You’d get the idea that the Lord had said something like,”Pray ye therefore, that the Lord of the churches would send forth churches planting churches.” 🙁

  113. Eagle,

    Short answer. Yes. As bad as Driscoll (notice not all so called Calvinistas have went down his path…thinking of David Platt and others here) is…he is no Nazi. When he is responsible for murdering millions…come talk to me..

    If this was meant to be a joke, I get it, but that was not really funny…throwing out Nazi and Communist comments, although Driscoll may have similarities with Nazis in his attitude towards disagreements, carries a lot of weight. Driscoll hasn’t installed a concentration camp on the back of Mars Hills yet as far as I know, and he certainly hasn’t thrown the two Elders he fired in a gas chamber…

    And not all Calvinistas act like Driscoll.

  114. “Nope…Positively Not Following Da Boogie Man…”

    HowDee YaAll,

    Dave, (wink)  🙂


    Because, because, because, because, because!

    Never mind da man behind da elders skirts, huh?



    Sopy ;~)
     Jesus: “Most assuredly, I am saying to you, He who does not go through the door into the walled-in enclosure for the sheep, but climbs up from some other quarter, that one is a thief and a robber. But he who enters through the door is a shepherd of the sheep. To this one the door-keeper opens. And the sheep hear his voice, and he personally calls the sheep which are his private possession by name and leads them out. Whenever he puts forth all who are his very own, before them he proceeds, and the sheep follow with him because they know his voice. But one belonging to another flock they will positively not follow, but will run away from him because they do not know the voice of the others.”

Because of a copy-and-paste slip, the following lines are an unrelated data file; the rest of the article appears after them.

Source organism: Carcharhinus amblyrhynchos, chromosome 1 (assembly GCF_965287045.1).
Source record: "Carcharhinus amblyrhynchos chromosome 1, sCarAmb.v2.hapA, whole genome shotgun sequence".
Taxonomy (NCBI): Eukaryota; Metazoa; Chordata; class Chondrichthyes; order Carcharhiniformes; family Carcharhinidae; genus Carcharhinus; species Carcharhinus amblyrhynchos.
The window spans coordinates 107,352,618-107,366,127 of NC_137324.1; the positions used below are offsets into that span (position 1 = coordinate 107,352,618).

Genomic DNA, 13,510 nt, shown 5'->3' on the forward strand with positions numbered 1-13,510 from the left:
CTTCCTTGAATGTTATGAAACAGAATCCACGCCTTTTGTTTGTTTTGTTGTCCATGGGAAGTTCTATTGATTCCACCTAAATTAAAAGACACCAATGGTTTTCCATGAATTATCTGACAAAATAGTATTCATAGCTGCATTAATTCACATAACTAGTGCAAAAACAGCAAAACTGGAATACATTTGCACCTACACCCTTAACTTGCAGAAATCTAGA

Comic relief: “Who’s afraid of the big bad wolf?”

    Sing Along? 🙂

  115. DaveAA
    The tornado in the Wizard of Oz was obviously due the to the effeminate nature of the male munchkins.

  116. “And not all Calvinistas act like Driscoll”

    Amend that to “New Calvinist” and you have a problem. I live at YRR ground zero and I can tell you most of the young YRR are exactly like Driscoll. Go walk the SBTS campus and see. And we are unleashing them out to unsuspecting churches.

    In fact, ask yourself how many young men ACts 29 has trained over the years in “Driscoll style”? We could be seeing another 30-40 years of this authoritarianism and elder rule in churches because we are talking about 20somethings. His reach has been quite far and people are trying to pretend it never happened. Even Piper scrubbing his vid of saying he “LOOOVVES” Mark Driscoll theology….his version of a “masculine Christianity” strategy.

  117. “Do we really need more churches in America? Honestly? Here in the “Bible Belt” there is one on almost every corner. There are over 40 churches in the small town I live in (population 10,200). 40 churches! Could we not get together and discuss amount ourselves how we can combine forces and work together to reach the lost? No, because there are several problems with that:”

    Randall, THANK YOU!

    I thought I was the only one who thought this, too. Did you know that the SBC is going full guns planting churches (with Acts 29) in North America. That has become the focus instead of missions.